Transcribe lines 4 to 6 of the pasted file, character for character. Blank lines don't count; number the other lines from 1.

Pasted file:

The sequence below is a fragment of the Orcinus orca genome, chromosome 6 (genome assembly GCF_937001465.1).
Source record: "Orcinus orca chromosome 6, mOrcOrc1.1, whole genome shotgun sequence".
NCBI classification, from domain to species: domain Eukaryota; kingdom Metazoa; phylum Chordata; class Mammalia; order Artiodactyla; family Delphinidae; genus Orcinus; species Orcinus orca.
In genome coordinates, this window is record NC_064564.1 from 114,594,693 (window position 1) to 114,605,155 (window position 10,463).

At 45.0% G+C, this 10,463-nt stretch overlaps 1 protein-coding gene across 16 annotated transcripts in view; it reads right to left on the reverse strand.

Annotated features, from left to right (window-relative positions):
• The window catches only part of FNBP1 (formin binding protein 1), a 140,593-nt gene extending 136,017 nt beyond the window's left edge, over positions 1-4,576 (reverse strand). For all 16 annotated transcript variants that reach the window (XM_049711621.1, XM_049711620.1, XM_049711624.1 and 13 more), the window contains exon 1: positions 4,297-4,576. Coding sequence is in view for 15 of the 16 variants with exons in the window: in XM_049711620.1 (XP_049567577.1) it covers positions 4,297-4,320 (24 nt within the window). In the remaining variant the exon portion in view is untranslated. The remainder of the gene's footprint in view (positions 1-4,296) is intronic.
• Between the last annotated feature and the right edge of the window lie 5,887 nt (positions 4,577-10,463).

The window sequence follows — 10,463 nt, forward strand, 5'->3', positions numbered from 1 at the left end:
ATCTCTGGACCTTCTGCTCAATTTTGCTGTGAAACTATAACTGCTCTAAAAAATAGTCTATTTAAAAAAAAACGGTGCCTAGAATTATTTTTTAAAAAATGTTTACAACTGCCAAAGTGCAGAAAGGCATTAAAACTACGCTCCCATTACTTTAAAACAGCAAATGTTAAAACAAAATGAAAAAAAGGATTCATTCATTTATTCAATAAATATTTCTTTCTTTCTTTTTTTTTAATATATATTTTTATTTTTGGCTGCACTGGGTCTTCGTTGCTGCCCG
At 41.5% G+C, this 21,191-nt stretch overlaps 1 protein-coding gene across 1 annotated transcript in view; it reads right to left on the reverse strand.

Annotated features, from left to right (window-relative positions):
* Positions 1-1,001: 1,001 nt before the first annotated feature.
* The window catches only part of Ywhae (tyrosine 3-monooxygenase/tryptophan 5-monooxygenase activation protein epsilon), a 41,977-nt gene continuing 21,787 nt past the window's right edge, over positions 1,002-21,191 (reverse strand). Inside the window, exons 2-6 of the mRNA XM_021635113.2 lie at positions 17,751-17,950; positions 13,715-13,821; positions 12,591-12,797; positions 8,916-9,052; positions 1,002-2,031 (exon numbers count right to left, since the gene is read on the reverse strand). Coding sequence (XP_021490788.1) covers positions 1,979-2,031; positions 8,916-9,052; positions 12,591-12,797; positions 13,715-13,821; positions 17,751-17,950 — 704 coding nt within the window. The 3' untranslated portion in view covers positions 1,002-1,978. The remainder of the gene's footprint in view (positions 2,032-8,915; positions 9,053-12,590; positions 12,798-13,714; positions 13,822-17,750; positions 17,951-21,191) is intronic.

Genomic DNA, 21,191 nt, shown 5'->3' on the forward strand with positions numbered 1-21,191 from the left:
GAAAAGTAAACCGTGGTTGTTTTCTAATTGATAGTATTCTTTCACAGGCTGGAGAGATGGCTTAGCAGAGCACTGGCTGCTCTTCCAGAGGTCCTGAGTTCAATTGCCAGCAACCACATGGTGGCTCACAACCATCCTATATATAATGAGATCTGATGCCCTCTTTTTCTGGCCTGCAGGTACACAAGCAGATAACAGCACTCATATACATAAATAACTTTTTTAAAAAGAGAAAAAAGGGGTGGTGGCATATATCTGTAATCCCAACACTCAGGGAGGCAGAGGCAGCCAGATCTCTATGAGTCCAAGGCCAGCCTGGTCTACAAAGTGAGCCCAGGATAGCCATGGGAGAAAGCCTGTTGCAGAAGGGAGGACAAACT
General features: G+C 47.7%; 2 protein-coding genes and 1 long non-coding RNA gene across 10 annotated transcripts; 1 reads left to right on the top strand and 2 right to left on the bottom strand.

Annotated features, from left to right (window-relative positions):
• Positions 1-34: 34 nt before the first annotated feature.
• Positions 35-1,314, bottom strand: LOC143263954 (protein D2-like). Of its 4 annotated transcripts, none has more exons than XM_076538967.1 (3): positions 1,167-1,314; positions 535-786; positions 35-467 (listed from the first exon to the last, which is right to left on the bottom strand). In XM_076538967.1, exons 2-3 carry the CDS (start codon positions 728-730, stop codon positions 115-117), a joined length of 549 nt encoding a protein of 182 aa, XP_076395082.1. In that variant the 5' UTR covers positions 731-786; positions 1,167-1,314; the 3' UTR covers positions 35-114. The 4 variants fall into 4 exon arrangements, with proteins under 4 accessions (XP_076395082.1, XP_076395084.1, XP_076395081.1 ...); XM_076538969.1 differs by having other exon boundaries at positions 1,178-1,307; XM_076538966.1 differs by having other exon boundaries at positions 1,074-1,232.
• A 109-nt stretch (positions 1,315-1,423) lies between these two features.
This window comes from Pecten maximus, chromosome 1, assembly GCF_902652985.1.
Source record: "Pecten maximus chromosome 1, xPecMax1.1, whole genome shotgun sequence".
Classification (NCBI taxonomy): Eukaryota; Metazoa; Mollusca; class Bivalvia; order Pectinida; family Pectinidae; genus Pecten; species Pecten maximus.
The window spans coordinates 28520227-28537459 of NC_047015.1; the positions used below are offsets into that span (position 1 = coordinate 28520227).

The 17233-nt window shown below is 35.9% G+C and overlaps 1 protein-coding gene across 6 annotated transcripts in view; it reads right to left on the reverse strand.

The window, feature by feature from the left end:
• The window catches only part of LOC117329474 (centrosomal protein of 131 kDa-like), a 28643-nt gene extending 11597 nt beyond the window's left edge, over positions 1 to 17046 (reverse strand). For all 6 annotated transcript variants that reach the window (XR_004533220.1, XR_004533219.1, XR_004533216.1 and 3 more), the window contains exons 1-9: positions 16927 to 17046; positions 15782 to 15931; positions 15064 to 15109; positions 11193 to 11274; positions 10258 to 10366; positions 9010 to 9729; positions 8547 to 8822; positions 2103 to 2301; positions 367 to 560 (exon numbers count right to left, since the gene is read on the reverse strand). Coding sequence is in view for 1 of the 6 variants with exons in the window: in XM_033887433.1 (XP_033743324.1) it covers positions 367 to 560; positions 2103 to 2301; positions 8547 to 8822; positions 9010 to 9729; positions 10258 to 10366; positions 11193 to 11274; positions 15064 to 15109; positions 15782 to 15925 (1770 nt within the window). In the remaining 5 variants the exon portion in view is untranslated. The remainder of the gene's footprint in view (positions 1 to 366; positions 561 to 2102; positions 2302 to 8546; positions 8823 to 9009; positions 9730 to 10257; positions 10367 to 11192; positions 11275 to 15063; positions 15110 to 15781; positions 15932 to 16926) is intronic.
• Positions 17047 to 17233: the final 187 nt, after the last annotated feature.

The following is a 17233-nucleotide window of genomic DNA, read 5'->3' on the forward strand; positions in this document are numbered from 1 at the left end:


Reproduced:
In genome coordinates, this window is record NC_064564.1 from 114,594,693 (window position 1) to 114,605,155 (window position 10,463).

At 45.0% G+C, this 10,463-nt stretch overlaps 1 protein-coding gene across 16 annotated transcripts in view; it reads right to left on the reverse strand.

Annotated features, from left to right (window-relative positions):